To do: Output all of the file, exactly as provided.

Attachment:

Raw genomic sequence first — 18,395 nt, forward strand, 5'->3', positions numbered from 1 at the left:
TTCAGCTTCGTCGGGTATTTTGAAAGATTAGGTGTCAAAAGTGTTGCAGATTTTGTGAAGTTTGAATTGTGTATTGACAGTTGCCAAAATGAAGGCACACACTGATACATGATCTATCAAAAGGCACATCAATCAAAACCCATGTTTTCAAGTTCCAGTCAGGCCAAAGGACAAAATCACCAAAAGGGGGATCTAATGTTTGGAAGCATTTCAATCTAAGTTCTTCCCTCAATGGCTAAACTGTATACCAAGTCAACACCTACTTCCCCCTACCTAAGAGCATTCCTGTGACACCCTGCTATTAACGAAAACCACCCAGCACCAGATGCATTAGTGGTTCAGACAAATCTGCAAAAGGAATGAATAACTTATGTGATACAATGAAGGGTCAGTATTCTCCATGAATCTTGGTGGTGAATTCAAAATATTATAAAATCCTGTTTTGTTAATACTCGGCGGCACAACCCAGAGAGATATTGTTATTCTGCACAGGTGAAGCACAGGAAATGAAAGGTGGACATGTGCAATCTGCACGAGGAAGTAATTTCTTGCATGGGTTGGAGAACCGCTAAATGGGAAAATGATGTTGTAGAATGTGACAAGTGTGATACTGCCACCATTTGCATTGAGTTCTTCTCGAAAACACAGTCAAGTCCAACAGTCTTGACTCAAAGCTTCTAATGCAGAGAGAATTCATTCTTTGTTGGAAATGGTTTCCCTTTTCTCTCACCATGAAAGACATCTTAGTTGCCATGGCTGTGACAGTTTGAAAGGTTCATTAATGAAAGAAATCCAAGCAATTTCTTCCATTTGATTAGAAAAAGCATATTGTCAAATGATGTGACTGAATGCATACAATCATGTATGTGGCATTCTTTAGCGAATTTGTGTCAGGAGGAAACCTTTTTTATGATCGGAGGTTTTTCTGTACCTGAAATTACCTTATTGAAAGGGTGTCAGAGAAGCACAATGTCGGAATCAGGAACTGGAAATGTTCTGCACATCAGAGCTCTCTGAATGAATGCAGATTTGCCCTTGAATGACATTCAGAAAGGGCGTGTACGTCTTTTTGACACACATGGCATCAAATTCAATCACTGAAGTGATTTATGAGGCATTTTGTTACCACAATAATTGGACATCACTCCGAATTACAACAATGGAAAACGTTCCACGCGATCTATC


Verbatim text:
Raw genomic sequence first — 18,395 nt, forward strand, 5'->3', positions numbered from 1 at the left:
TTCAGCTTCGTCGGGTATTTTGAAAGATTAGGTGTCAAAAGTGTTGCAGATTTTGTGAAGTTTGAATTGTGTATTGACAGTTGCCAAAATGAAGGCACACACTGATACATGATCTATCAAAAGGCACATCAATCAAAACCCATGTTTTCAAGTTCCAGTCAGGCCAAAGGACAAAATCACCAAAAGGGGGATCTAATGTTTGGAAGCATTTCAATCTAAGTTCTTCCCTCAATGGCTAAACTGTATACCAAGTCAACACCTACTTCCCCCTACCTAAGAGCATTCCTGTGACACCCTGCTATTAACGAAAACCACCCAGCACCAGATGCATTAGTGGTTCAGACAAATCTGCAAAAGGAATGAATAACTTATGTGATACAATGAAGGGTCAGTATTCTCCATGAATCTTGGTGGTGAATTCAAAATATTATAAAATCCTGTTTTGTTAATACTCGGCGGCACAACCCAGAGAGATATTGTTATTCTGCACAGGTGAAGCACAGGAAATGAAAGGTGGACATGTGCAATCTGCACGAGGAAGTAATTTCTTGCATGGGTTGGAGAACCGCTAAATGGGAAAATGATGTTGTAGAATGTGACAAGTGTGATACTGCCACCATTTGCATTGAGTTCTTCTCGAAAACACAGTCAAGTCCAACAGTCTTGACTCAAAGCTTCTAATGCAGAGAGAATTCATTCTTTGTTGGAAATGGTTTCCCTTTTCTCTCACCATGAAAGACATCTTAGTTGCCATGGCTGTGACAGTTTGAAAGGTTCATTAATGAAAGAAATCCAAGCAATTTCTTCCATTTGATTAGAAAAAGCATATTGTCAAATGATGTGACTGAATGCATACAATCATGTATGTGGCATTCTTTAGCGAATTTGTGTCAGGAGGAAACCTTTTTTATGATCGGAGGTTTTTCTGTACCTGAAATTACCTTATTGAAAGGGTGTCAGAGAAGCACAATGTCGGAATCAGGAACTGGAAATGTTCTGCACATCAGAGCTCTCTGAATGAATGCAGATTTGCCCTTGAATGACATTCAGAAAGGGCGTGTACGTCTTTTTGACACACATGGCATCAAATTCAATCACTGAAGTGATTTATGAGGCATTTTGTTACCACAATAATTGGACATCACTCCGAATTACAACAATGGAAAACGTTCCACGCGATCTATC